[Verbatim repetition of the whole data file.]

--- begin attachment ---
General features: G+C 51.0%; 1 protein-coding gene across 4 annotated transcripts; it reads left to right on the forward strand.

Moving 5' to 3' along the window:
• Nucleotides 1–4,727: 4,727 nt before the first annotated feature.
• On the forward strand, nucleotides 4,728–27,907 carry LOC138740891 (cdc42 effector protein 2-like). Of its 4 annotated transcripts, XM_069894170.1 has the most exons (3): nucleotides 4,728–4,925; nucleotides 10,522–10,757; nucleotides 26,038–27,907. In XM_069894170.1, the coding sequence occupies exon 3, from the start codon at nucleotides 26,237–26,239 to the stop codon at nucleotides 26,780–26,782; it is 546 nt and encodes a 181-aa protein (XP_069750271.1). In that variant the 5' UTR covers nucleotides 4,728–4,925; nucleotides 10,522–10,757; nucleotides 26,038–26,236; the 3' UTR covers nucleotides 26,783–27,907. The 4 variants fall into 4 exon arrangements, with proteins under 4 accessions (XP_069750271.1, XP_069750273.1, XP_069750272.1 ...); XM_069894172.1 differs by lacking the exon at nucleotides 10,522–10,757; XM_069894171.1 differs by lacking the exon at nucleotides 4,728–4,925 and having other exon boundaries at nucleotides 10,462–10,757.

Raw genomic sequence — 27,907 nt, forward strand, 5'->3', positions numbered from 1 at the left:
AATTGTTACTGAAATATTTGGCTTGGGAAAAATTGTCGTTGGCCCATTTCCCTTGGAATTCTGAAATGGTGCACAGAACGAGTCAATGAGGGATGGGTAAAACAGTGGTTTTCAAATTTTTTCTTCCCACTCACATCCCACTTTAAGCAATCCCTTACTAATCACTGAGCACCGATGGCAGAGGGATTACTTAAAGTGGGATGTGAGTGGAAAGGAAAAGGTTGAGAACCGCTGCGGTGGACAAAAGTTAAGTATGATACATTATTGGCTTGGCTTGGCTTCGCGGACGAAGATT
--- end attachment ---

General features: G+C 51.0%; 1 protein-coding gene across 4 annotated transcripts; it reads left to right on the forward strand.

Moving 5' to 3' along the window:
• Nucleotides 1–4,727: 4,727 nt before the first annotated feature.
• On the forward strand, nucleotides 4,728–27,907 carry LOC138740891 (cdc42 effector protein 2-like). Of its 4 annotated transcripts, XM_069894170.1 has the most exons (3): nucleotides 4,728–4,925; nucleotides 10,522–10,757; nucleotides 26,038–27,907. In XM_069894170.1, the coding sequence occupies exon 3, from the start codon at nucleotides 26,237–26,239 to the stop codon at nucleotides 26,780–26,782; it is 546 nt and encodes a 181-aa protein (XP_069750271.1). In that variant the 5' UTR covers nucleotides 4,728–4,925; nucleotides 10,522–10,757; nucleotides 26,038–26,236; the 3' UTR covers nucleotides 26,783–27,907. The 4 variants fall into 4 exon arrangements, with proteins under 4 accessions (XP_069750271.1, XP_069750273.1, XP_069750272.1 ...); XM_069894172.1 differs by lacking the exon at nucleotides 10,522–10,757; XM_069894171.1 differs by lacking the exon at nucleotides 4,728–4,925 and having other exon boundaries at nucleotides 10,462–10,757.

Raw genomic sequence — 27,907 nt, forward strand, 5'->3', positions numbered from 1 at the left:
AATTGTTACTGAAATATTTGGCTTGGGAAAAATTGTCGTTGGCCCATTTCCCTTGGAATTCTGAAATGGTGCACAGAACGAGTCAATGAGGGATGGGTAAAACAGTGGTTTTCAAATTTTTTCTTCCCACTCACATCCCACTTTAAGCAATCCCTTACTAATCACTGAGCACCGATGGCAGAGGGATTACTTAAAGTGGGATGTGAGTGGAAAGGAAAAGGTTGAGAACCGCTGCGGTGGACAAAAGTTAAGTATGATACATTATTGGCTTGGCTTGGCTTCGCGGACGAAGATT